Bringing up your current salary can be detrimental to your negotiations. First, talking about your salary this early can make it seem like that’s the only thing you care about. Suddenly, every other answer you provide will feel like it revolves around compensation.
That’s not exactly the best way to approach a job interview.
Secondly, it puts you at a disadvantage. Right off the bat, the interviewer knows what you felt about your salary and how much of an impact it has on your overall job satisfaction. You no longer have the upper hand because the hiring manager knows your pay threshold.
It’s best to leave salary issues to much later in the hiring process.
This isn’t the hiring manager’s first rodeo! They understand that salary is a significant factor in career decisions. The interviewer will put two and two together if you talk about your strengths and career goals instead of dwelling on salary. Put yourself on a pedestal, and your interest in getting better pay than your current job will be obvious.
There are many ways to answer “Why are you leaving your current job?” Of course, your exact reasoning and current job situation will shape how you respond. But here are a few examples to give you some inspiration.
In this first sample response, the answer is to the point. However, it stays positive and highlights what you can bring to the table.
“I’ve enjoyed my current role and have spent the last three years expanding my skill set. At this point in my career, I’m ready to take on more responsibility and move toward managing larger projects. I’ve seen the types of projects you do here at [COMPANY], and the prospect of contributing to them is exciting.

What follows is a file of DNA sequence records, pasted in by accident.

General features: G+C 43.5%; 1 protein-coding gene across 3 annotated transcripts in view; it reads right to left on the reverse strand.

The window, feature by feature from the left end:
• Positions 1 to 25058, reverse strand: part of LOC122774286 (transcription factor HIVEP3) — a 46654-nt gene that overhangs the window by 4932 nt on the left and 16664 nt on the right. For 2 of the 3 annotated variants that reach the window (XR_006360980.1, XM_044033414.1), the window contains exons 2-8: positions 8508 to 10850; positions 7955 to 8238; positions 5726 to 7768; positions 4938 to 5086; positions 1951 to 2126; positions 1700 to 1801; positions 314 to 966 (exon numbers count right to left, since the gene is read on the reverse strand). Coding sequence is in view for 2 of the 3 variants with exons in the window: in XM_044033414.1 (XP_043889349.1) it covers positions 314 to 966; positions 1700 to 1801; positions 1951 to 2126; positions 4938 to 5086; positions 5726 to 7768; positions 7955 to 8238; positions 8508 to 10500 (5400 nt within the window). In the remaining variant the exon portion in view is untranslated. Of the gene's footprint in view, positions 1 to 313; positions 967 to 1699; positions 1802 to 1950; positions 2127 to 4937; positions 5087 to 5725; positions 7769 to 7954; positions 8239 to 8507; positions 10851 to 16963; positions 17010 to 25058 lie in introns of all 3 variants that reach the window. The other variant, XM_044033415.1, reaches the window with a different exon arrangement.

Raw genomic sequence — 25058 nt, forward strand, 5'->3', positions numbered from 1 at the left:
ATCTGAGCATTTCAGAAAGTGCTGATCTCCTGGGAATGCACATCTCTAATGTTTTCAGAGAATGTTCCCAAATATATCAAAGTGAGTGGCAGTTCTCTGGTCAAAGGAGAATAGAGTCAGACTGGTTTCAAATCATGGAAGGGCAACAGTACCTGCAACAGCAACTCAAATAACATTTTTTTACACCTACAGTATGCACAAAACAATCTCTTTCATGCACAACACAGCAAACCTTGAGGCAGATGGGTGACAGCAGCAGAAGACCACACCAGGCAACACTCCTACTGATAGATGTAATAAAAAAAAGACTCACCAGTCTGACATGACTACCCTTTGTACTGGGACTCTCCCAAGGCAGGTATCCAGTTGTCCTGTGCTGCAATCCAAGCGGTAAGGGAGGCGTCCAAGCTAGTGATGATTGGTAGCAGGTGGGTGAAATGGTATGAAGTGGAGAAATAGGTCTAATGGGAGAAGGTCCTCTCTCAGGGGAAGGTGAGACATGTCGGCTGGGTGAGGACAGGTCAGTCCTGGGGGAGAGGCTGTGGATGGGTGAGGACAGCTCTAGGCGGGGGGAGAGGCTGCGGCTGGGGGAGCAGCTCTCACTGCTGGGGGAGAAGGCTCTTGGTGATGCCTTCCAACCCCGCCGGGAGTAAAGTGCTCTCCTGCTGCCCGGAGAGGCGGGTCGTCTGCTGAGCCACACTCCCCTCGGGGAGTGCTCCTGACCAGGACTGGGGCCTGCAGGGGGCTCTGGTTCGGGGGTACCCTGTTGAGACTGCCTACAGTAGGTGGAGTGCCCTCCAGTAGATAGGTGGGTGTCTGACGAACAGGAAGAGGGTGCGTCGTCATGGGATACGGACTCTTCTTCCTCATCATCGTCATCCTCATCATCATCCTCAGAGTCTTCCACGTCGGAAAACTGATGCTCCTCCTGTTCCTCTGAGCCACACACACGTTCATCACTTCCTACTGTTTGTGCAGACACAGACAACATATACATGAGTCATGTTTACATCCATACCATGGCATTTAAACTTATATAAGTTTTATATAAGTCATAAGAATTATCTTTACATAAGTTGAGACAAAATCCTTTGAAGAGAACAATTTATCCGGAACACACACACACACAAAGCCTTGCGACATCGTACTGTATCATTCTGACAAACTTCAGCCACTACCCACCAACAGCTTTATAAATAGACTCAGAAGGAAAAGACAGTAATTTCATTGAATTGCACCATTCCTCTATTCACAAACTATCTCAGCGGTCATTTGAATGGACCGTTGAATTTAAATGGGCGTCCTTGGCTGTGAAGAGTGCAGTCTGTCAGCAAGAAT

My current company doesn’t have the capacity to handle projects of this magnitude nor the room to let me take the helm. I believe my skill set is a perfect fit for [COMPANY], and I’m eager to continue developing my career here.”
This does many things. It shows that you’re focused on building skills and furthering your career. Plus, it indicates that you’ve done your research about the company. That’s always a plus!
In this next sample response, the main reasoning for leaving is to take advantage of a better opportunity.
“My current position has helped me hone my skills, and I’ve enjoyed my time learning there. However, I’m ready for the next step. Despite my growth there, my current company doesn’t offer the resources to help me reach my full potential.
Through my research, I can see that this position is a better fit for many career goals, and I’m hoping to show you what I can do as a part of the [COMPANY] team.”
Once again, this answer is simple. It indicates your need for more career growth opportunities without bad-mouthing your current job.
Now that you understand the reasons interviewers ask “Why are you leaving your current job?” and know how to answer it, this question shouldn’t be intimidating!
In fact, your answer is yet another opportunity for you to set yourself apart from other candidates. Prepare and run through your answer ahead of time, and you’ll shine during the interview.
Hannah Morgan speaks and writes about job search and career strategies. She founded CareerSherpa.net to educate professionals on how to maneuver through today’s job search process. Hannah was nominated as a LinkedIn Top Voice in Job Search and Careers and is a regular contributor to US News & World Report. She has been quoted by media outlets, including Forbes, USA Today, Money Magazine, Huffington Post, as well as many other publications. She is also author of The Infographic Resume and co-author of Social Networking for Business Success.